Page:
In 1983, Brian Ribnick be­gan coach­ing the chess team at Burnsville’s Met­calf Junior High with a lofty goal: to be the top juni­or high chess program in the country.

Af­ter 30 years, thanks to a pas­sion for young peo­ple and the game, it may be time for Ribnick to de­clare a “check­mate.”

In ad­di­tion to build­ing the state’s most suc­cess­ful juni­or high program, Ribnick has helped foster a fo­cus on chess across the en­tire Burnsville-Eagan-Savage school dis­trict.

With 81 mem­bers, Met­calf ranks as Minnesota’s larg­est juni­or high team. The team has cap­tured 27 state cham­pion­ships and 14 na­tion­al ti­tles, and it’s reg­u­lar­ly ranked in the top five na­tion­al­ly.

Re­cent­ly, the team took first place at the Minnesota State Chess Association Scholastic Chess Championships, and it will com­pete at the National Junior High Championships in At­lan­ta April 25-27.

One of the program’s se­crets to suc­cess, Ribnick said, was aim­ing high from the get-go. Like many of the things he teach­es stu­dents in chess club, which meets twice a week af­ter school, the les­son ap­plies to both chess and life.

“I like to say, ‘It’s bet­ter to aim for the stars and miss than aim for a pile of ma­nure and hit,’ ” he said.

An­oth­er key com­po­nent of the program is re­cruit­ment. Ribnick isn’t above en­tic­ing Metcalf stu­dents to join by hold­ing gi­ant month­ly par­ties, held at a water park or fea­tur­ing paint­ball and piz­za.

“I had to think out­side the box for re­cruit­ing,” he said. “You can have the best program ever, but if you have three kids in the room, it doesn’t mat­ter.”

Once Ribnick, who also teach­es math, gets stu­dents in­ter­est­ed, a love of the game takes over, he said. “What hap­pens is, chess is ad­dict­ing, but they don’t know it yet,” he said.

“I tell them, ‘I prom­ise to make you a good play­er. I’m going to teach you to be good at some­thing, re­al­ly good at some­thing,’ ” he said.

Since 1984, un­der Ribnick’s guid­ance, the whole dis­trict has em­pha­sized the game, be­gin­ning in kin­der­gar­ten. Every el­emen­ta­ry school has an after-school club with a coach.

The clubs act as a feed­er program for the juni­or high and high school teams, and stu­dents’ in­ter­ests are fur­ther piqued in fourth grade, when Ed Zelkind, a chess mas­ter, vis­its class­es dur­ing a “chess res­i­den­cy” to teach the game.

A pas­sion for the game

On a Tues­day night during chess club, the stu­dents going to na­tion­als lis­tened to John Bar­thol­o­mew speak about strat­egies for open­ing a game. Bar­thol­o­mew, whom Ribnick called the team’s “secret weapon,” is the only Minnesota-born international mas­ter, an honor earned be­cause of his high rat­ing.

Down­stairs, oth­er stu­dents prac­ticed their end­game, work­ing through scen­arios en­count­ered as they and their op­po­nents make the last few moves in a game. “Ribster, we think we got it!” a stu­dent shout­ed across the room.

He didn’t get it. But that was fine by Ribnick, who ex­plained that in ord­er to get good at chess, you have to lose thou­sands of games.

Eighth-grader Evan Rabe, who has played since fourth grade, de­ter­mined the right moves sev­er­al times. Chess is “re­al­ly all about strat­egy and the mind think­ing, and so it’s re­al­ly satis­fy­ing when you win,” he said.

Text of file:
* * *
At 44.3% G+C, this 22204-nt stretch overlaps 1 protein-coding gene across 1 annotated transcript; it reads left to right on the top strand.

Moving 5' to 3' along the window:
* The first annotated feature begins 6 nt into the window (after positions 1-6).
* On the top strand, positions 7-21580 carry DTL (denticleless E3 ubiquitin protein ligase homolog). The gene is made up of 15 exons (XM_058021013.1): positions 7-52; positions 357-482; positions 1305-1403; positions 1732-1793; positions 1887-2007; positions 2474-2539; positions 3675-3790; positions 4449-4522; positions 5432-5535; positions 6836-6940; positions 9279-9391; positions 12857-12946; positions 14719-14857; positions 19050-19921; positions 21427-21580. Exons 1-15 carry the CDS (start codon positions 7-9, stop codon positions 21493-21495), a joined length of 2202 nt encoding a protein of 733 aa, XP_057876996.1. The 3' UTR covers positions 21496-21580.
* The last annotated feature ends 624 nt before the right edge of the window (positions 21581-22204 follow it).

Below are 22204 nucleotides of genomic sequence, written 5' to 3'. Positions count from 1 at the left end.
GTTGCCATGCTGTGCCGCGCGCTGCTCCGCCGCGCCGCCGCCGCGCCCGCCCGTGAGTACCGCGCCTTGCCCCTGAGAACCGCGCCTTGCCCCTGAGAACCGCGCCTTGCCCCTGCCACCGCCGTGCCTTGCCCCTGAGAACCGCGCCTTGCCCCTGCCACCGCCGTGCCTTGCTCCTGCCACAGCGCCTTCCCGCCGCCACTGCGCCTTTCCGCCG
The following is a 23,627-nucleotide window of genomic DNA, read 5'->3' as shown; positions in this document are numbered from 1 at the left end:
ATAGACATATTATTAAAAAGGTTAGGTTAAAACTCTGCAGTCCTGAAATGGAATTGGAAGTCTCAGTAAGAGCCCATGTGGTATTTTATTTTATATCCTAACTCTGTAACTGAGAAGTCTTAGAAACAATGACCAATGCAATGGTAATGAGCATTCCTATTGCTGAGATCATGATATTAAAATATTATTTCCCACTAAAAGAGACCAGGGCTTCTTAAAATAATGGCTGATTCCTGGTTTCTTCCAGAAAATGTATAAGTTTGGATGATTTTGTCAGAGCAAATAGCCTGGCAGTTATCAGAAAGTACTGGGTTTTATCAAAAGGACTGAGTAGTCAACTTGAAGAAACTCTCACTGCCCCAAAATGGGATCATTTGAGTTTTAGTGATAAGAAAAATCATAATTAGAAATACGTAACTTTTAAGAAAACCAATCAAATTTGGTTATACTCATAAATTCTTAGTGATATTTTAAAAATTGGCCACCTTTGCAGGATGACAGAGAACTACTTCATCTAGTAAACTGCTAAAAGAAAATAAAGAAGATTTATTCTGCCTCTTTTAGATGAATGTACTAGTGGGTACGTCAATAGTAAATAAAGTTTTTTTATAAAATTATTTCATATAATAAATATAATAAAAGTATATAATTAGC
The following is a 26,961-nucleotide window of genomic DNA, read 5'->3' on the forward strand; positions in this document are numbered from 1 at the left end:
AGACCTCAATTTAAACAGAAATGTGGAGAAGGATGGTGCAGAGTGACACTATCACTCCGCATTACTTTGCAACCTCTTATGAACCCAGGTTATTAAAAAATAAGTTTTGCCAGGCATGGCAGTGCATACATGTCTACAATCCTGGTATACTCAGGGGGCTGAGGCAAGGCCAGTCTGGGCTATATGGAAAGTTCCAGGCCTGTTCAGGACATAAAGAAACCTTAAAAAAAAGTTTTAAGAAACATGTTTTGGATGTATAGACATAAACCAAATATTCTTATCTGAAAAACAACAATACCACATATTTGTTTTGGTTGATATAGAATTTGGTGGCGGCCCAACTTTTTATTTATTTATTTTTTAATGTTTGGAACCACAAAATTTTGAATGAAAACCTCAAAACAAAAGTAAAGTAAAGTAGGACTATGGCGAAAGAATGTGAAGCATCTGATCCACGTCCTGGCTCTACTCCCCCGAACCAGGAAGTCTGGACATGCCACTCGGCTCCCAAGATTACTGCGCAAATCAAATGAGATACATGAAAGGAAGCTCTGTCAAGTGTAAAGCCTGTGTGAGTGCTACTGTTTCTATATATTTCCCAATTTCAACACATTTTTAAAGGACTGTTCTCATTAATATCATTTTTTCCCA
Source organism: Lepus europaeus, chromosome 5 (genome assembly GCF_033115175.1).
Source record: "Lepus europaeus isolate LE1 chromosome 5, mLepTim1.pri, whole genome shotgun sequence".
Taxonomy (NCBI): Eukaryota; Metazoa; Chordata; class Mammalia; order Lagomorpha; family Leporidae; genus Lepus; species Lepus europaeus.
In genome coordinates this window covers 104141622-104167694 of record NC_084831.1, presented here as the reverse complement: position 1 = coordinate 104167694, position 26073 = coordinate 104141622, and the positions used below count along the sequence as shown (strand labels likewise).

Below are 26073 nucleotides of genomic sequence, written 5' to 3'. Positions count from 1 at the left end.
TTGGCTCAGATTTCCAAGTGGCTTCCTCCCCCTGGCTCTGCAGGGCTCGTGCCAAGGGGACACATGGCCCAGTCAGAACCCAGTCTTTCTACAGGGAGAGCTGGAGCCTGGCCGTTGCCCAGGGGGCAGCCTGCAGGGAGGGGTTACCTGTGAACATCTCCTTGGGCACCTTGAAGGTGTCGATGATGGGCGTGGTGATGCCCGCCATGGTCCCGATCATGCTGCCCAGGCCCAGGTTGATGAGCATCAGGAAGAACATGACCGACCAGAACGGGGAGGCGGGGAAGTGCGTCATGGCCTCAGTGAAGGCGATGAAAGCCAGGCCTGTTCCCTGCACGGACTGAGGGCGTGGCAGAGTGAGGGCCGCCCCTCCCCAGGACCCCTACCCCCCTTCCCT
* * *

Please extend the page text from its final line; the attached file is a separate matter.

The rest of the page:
For Ribnick, a pas­sion for chess be­gan when he was 11 years old and his dad taught him to play. He later took a chess class and was “in­ject­ed with the chess drug,” he said.

For him, the hours spent in juni­or high chess club were a­mong the most mean­ing­ful in his life, and they al­lowed him to build strong friend­ships. Now, he hopes his stu­dents have the same ex­peri­ence.

The bene­fits of chess

In ad­di­tion to be­ing a coach, Ribnick is also an ad­vo­cate for all of the pos­i­tive things chess can bring to kids’ lives. “I’m 100 percent con­vinced that every stu­dent that’s in it has benefited,” he said.

The game teach­es kids prob­lem-solvi­ng skills of all kinds, im­proves grades in school and builds con­cen­tra­tion, he said. Ribnick said he’s seen stu­dents with at­ten­tion is­sues “sit there for hours, es­pe­cial­ly if they want to win, play­ing chess.”

Per­haps most im­por­tant­ly, they be­come “com­plete­ly com­mit­ted to what their brain can do, and it’s amaz­ing,” he said.

Eighth-grader Victor Sanchez, a play­er for two years, said that play­ing chess has helped his con­cen­tra­tion. “Now, I can ac­tu­al­ly sit down and study for a test,” he said.

Seventh-grader Pratik Nehete said he plays for fun. Nehete was paired up against a mas­ter chess play­er at the state tour­na­ment and tied. “To draw some­bod­y with that much more skill than me was kind of amaz­ing,” he said.

Jen­na Lichty, an eighth-grader who has played since kin­der­gar­ten, said she plays for “the men­tal brain en­er­gy” the game re­quires. She’s one of a hand­ful of girls on the team, a trend that holds true at high­er lev­els of chess across the coun­try and in­ter­na­tion­al­ly, Ribnick said.

A long-term goal is to be rat­ed high­er than her broth­er, but that’s not the rea­son she plays. “Any­one can join,” she said. “It doesn’t have to be for the smart peo­ple. It’s for all ages, and it’s a nev­er-end­ing sport.”